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Federal Court Strikes Down Wyoming “Data Trespass” Laws as Unconstitutional

For Immediate Release
October 30, 2018
Erik Molvar, Western Watersheds Project,, (307) 399-7910
Steve Ralls, Public Justice,, (202) 861-5246
Josh Mogerman, NRDC,, (312) 651-7909
Mickey H. Osterreicher, National Press Photographers Association –, (716) 983-7800

Court Finds the state’s Ag-Gag Laws Violate Free Speech Rights and Blocks the Statutes Permanently

CHEYENNE, Wyo. – Wyoming’s controversial “Data Trespass” laws are unconstitutional and violate the First Amendment, a federal district court judge ruled on Monday. Before being overturned yesterday, the law criminalized the gathering of data on public land for the purposes of reporting illegal pollution or workplace safety violations, and to add steep civil penalties for data collection. The ruling strikes down the state laws and permanently blocks them from being applied

“The ‘data trespass’ statutes were a blatant attempt by the Wyoming legislature to block data collection on public lands and take away the public’s constitutionally guaranteed freedom of speech and freedom of expression,” said Jonathan Ratner of Western Watersheds Project. “For years, Western Watersheds Project has collected scientific data showing that the majority of streams on federal public lands are contaminated by fecal bacteria from livestock, and the legislature clearly intended to suppress that information in order to protect the livestock industry from accountability under the Clean Water Act.”

The judge agreed that the laws chilled free speech by effectively banning investigations into potential violations of environmental laws. By threatening citizens with jail time and civil penalties and singling out for heightened punishment people legally collecting environmental data on public lands, the statutes deterred people from doing their part to hold polluters, employers and corporations accountable. Such investigations in the past have led to evidence of health code, environmental and labor violations, and have improved protections for land and wildlife. “There is simply no plausible reason for the specific curtailment of speech in the statutes beyond a clear attempt to punish individuals for engaging in protected speech that at least some find unpleasant,” the judge wrote in his ruling.

“This is a sweeping victory for the First Amendment, and a scathing rebuke of the industrial agriculture industry’s brazen attempt to hide the ways factory farms impact communities and the environment,” said David Muraskin, Food Project Attorney for Public Justice. “Wyoming’s attempt to silence and intimidate citizens, advocates and the media has now met the same demise as similar laws in Idaho and Utah, sending a clear message to industrial agriculture’s lobbyists that their dependence on secrecy to sell their product will not survive. These laws are unjust and unconstitutional, and we’ll continue to fight them from coast to coast until they have all been defeated or repealed.”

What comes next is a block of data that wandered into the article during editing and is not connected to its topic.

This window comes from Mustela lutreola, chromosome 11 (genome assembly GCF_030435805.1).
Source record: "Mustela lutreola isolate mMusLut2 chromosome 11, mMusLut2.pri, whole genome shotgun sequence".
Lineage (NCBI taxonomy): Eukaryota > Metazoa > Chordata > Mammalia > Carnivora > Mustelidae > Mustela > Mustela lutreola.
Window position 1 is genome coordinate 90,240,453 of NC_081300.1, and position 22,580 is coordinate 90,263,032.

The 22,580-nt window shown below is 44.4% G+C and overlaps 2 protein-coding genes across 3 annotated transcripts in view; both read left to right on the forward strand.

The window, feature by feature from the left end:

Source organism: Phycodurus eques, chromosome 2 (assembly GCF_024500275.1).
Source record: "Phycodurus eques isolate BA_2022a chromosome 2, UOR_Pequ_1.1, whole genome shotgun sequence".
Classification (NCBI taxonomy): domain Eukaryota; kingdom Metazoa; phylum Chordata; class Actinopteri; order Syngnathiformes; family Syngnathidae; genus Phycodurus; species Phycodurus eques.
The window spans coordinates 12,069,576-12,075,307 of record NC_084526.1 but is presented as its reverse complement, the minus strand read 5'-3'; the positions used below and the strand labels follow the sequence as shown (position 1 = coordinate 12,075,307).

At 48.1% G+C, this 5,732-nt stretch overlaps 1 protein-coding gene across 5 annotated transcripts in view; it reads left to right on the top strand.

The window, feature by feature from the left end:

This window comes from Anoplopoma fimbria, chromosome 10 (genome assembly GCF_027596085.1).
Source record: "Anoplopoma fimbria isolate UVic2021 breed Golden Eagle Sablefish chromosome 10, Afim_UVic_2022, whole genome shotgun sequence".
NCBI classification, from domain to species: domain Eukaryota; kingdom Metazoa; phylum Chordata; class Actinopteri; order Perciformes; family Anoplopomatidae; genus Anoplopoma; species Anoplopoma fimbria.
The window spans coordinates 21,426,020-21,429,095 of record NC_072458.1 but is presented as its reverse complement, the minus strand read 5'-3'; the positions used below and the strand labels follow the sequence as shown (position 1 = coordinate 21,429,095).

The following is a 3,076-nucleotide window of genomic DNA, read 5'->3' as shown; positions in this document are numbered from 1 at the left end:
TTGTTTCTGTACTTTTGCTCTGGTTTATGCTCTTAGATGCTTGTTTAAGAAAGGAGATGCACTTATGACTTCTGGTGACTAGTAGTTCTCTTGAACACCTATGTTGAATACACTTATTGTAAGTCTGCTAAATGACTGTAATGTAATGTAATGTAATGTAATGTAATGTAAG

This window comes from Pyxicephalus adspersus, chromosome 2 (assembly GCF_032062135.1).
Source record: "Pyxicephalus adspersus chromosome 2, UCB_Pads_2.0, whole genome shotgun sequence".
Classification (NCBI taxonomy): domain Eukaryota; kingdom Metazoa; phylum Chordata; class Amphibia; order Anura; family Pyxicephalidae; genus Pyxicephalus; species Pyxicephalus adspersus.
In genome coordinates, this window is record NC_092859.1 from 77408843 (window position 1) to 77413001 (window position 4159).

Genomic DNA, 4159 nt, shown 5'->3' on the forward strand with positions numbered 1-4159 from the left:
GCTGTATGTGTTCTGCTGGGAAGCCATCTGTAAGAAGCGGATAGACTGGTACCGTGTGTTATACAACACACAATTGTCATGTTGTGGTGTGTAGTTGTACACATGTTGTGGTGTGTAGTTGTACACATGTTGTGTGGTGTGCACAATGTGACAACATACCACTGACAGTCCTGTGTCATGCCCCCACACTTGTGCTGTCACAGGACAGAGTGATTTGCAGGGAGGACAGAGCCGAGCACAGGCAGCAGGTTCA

In 2018, the Wyoming legislature passed a statute that would have added additional penalties to people exercising their free speech rights by protesting at energy facilities, posing similar Constitutional infringements, but the law was vetoed by Governor Mead.

Wyoming’s current law provides that in order to prove trespassing, the accused person has to knowingly and intentionally cross private land, while the data trespass statue allows civil penalties and also adds criminal convictions even when the crossing of private land was accidental. The Natural Resources Defense Council cancelled a multi-year study on air pollution in Wyoming oil and gas fields as a result of the increased risk of jailtime and civil penalties.

“The state tried to criminalize environmental advocacy,” said Michael Wall, litigation director of the Natural Resources Defense Council. “That’s un-American. And as the federal court ruled, it’s unconstitutional.”

“We are very grateful to everyone at Public Justice for their extraordinary efforts in this important First Amendment case and for the other groups who joined in bringing this challenge,” said Mickey H. Osterreicher, general counsel for the National Press Photographers Association (NPPA), one of the plaintiffs. “We are also very pleased that the court recognized the chilling effect that these laws have on citizens and journalists seeking to gather information on matters of public concern and we hope that other legislatures will think long and hard before proposing and enacting constitutionally infirm statutes,” he added.

The Wyoming legislature passed the two data trespass statutes – one imposing jail time and one vastly increasing fines where data collection was involved – after a trespass suit brought against Western Watersheds Project by right-wing attorney Karen Budd-Falen and members the livestock industry failed because the public road used for access wasn’t marked with “no trespassing” signs. Budd-Falen is a well-known proponent of the Bundy movement to transfer control of federal public lands to local governments, and recently received a political appointment to a post in the Department of the Interior.

The challenge to Wyoming’s data trespass laws, which are cousins of the so-called “Ag Gag” laws in at least eight other states, was brought by a coalition of non-profit organizations, including the Western Watersheds Project, the Natural Resources Defense Council, the National Press Photographers Association. Attorneys at Public Justice and NRDC represented the plaintiffs.

The decision can be viewed at


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